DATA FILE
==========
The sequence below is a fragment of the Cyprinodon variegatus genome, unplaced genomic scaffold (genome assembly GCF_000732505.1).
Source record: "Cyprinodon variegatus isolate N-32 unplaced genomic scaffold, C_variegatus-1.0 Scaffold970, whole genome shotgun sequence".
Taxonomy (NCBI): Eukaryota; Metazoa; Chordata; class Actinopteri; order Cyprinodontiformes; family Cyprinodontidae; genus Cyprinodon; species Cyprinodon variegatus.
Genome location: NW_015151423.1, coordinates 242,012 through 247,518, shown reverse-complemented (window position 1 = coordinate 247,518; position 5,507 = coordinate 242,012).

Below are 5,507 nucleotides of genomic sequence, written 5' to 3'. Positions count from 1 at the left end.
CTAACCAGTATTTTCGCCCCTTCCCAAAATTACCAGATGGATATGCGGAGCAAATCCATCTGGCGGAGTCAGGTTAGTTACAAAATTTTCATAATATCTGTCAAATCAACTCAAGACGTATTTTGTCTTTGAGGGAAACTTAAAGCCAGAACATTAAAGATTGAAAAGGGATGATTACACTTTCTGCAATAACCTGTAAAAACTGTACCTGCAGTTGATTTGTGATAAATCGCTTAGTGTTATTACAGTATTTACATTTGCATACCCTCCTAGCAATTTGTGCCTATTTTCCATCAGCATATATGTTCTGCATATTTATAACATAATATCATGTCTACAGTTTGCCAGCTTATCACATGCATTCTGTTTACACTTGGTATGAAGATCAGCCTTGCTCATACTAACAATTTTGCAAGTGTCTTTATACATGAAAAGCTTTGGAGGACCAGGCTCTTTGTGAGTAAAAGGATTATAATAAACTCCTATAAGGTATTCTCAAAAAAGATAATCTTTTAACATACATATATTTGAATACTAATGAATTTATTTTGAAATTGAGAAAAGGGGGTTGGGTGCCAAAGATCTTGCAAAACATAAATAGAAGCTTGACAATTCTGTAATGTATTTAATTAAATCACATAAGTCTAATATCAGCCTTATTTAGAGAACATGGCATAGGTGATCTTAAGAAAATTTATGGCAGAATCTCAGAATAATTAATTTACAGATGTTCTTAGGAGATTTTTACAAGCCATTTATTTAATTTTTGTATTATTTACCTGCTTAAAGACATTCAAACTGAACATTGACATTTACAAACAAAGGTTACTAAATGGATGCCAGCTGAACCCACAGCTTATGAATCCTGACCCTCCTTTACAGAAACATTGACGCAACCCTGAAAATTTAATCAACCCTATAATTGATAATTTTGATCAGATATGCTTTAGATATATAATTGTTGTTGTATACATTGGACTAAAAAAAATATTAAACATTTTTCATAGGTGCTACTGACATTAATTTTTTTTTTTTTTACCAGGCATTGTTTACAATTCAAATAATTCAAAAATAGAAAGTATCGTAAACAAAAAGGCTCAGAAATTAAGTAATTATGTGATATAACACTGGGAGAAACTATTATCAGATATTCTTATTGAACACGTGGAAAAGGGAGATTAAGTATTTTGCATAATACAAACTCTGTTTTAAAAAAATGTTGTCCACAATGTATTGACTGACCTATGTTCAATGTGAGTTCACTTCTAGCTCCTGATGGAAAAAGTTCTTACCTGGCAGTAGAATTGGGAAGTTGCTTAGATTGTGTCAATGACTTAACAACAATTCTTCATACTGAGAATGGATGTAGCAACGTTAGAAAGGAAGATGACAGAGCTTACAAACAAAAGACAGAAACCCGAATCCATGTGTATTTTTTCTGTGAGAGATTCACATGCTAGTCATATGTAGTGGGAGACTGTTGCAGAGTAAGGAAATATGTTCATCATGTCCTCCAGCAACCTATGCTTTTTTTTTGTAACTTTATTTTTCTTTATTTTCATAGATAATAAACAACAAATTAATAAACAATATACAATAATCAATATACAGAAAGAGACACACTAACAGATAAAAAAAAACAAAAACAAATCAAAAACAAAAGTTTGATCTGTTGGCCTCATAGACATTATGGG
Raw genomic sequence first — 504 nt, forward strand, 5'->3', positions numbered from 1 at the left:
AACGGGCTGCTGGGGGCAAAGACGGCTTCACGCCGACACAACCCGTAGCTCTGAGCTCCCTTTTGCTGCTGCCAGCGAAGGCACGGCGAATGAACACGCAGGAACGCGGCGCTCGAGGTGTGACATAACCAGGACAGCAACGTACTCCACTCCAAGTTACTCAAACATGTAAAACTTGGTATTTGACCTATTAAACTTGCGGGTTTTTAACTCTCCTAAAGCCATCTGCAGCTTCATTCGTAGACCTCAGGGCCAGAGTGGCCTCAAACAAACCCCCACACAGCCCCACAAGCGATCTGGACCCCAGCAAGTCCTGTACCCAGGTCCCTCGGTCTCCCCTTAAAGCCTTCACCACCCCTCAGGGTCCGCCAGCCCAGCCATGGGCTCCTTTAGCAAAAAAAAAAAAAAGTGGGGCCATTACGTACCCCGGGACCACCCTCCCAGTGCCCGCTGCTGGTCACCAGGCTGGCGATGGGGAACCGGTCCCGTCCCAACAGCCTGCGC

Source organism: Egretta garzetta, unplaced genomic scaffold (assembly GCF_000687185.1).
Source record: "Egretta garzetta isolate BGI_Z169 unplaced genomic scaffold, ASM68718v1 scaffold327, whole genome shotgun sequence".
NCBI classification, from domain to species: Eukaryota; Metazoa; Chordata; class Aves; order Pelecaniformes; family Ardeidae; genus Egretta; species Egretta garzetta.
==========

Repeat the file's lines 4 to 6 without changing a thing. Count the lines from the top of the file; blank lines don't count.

Genome location: NW_015151423.1, coordinates 242,012 through 247,518, shown reverse-complemented (window position 1 = coordinate 247,518; position 5,507 = coordinate 242,012).

Below are 5,507 nucleotides of genomic sequence, written 5' to 3'. Positions count from 1 at the left end.
CTAACCAGTATTTTCGCCCCTTCCCAAAATTACCAGATGGATATGCGGAGCAAATCCATCTGGCGGAGTCAGGTTAGTTACAAAATTTTCATAATATCTGTCAAATCAACTCAAGACGTATTTTGTCTTTGAGGGAAACTTAAAGCCAGAACATTAAAGATTGAAAAGGGATGATTACACTTTCTGCAATAACCTGTAAAAACTGTACCTGCAGTTGATTTGTGATAAATCGCTTAGTGTTATTACAGTATTTACATTTGCATACCCTCCTAGCAATTTGTGCCTATTTTCCATCAGCATATATGTTCTGCATATTTATAACATAATATCATGTCTACAGTTTGCCAGCTTATCACATGCATTCTGTTTACACTTGGTATGAAGATCAGCCTTGCTCATACTAACAATTTTGCAAGTGTCTTTATACATGAAAAGCTTTGGAGGACCAGGCTCTTTGTGAGTAAAAGGATTATAATAAACTCCTATAAGGTATTCTCAAAAAAGATAATCTTTTAACATACATATATTTGAATACTAATGAATTTATTTTGAAATTGAGAAAAGGGGGTTGGGTGCCAAAGATCTTGCAAAACATAAATAGAAGCTTGACAATTCTGTAATGTATTTAATTAAATCACATAAGTCTAATATCAGCCTTATTTAGAGAACATGGCATAGGTGATCTTAAGAAAATTTATGGCAGAATCTCAGAATAATTAATTTACAGATGTTCTTAGGAGATTTTTACAAGCCATTTATTTAATTTTTGTATTATTTACCTGCTTAAAGACATTCAAACTGAACATTGACATTTACAAACAAAGGTTACTAAATGGATGCCAGCTGAACCCACAGCTTATGAATCCTGACCCTCCTTTACAGAAACATTGACGCAACCCTGAAAATTTAATCAACCCTATAATTGATAATTTTGATCAGATATGCTTTAGATATATAATTGTTGTTGTATACATTGGACTAAAAAAAATATTAAACATTTTTCATAGGTGCTACTGACATTAATTTTTTTTTTTTTTACCAGGCATTGTTTACAATTCAAATAATTCAAAAATAGAAAGTATCGTAAACAAAAAGGCTCAGAAATTAAGTAATTATGTGATATAACACTGGGAGAAACTATTATCAGATATTCTTATTGAACACGTGGAAAAGGGAGATTAAGTATTTTGCATAATACAAACTCTGTTTTAAAAAAATGTTGTCCACAATGTATTGACTGACCTATGTTCAATGTGAGTTCACTTCTAGCTCCTGATGGAAAAAGTTCTTACCTGGCAGTAGAATTGGGAAGTTGCTTAGATTGTGTCAATGACTTAACAACAATTCTTCATACTGAGAATGGATGTAGCAACGTTAGAAAGGAAGATGACAGAGCTTACAAACAAAAGACAGAAACCCGAATCCATGTGTATTTTTTCTGTGAGAGATTCACATGCTAGTCATATGTAGTGGGAGACTGTTGCAGAGTAAGGAAATATGTTCATCATGTCCTCCAGCAACCTATGCTTTTTTTTTGTAACTTTATTTTTCTTTATTTTCATAGATAATAAACAACAAATTAATAAACAATATACAATAATCAATATACAGAAAGAGACACACTAACAGATAAAAAAAAACAAAAACAAATCAAAAACAAAAGTTTGATCTGTTGGCCTCATAGACATTATGGG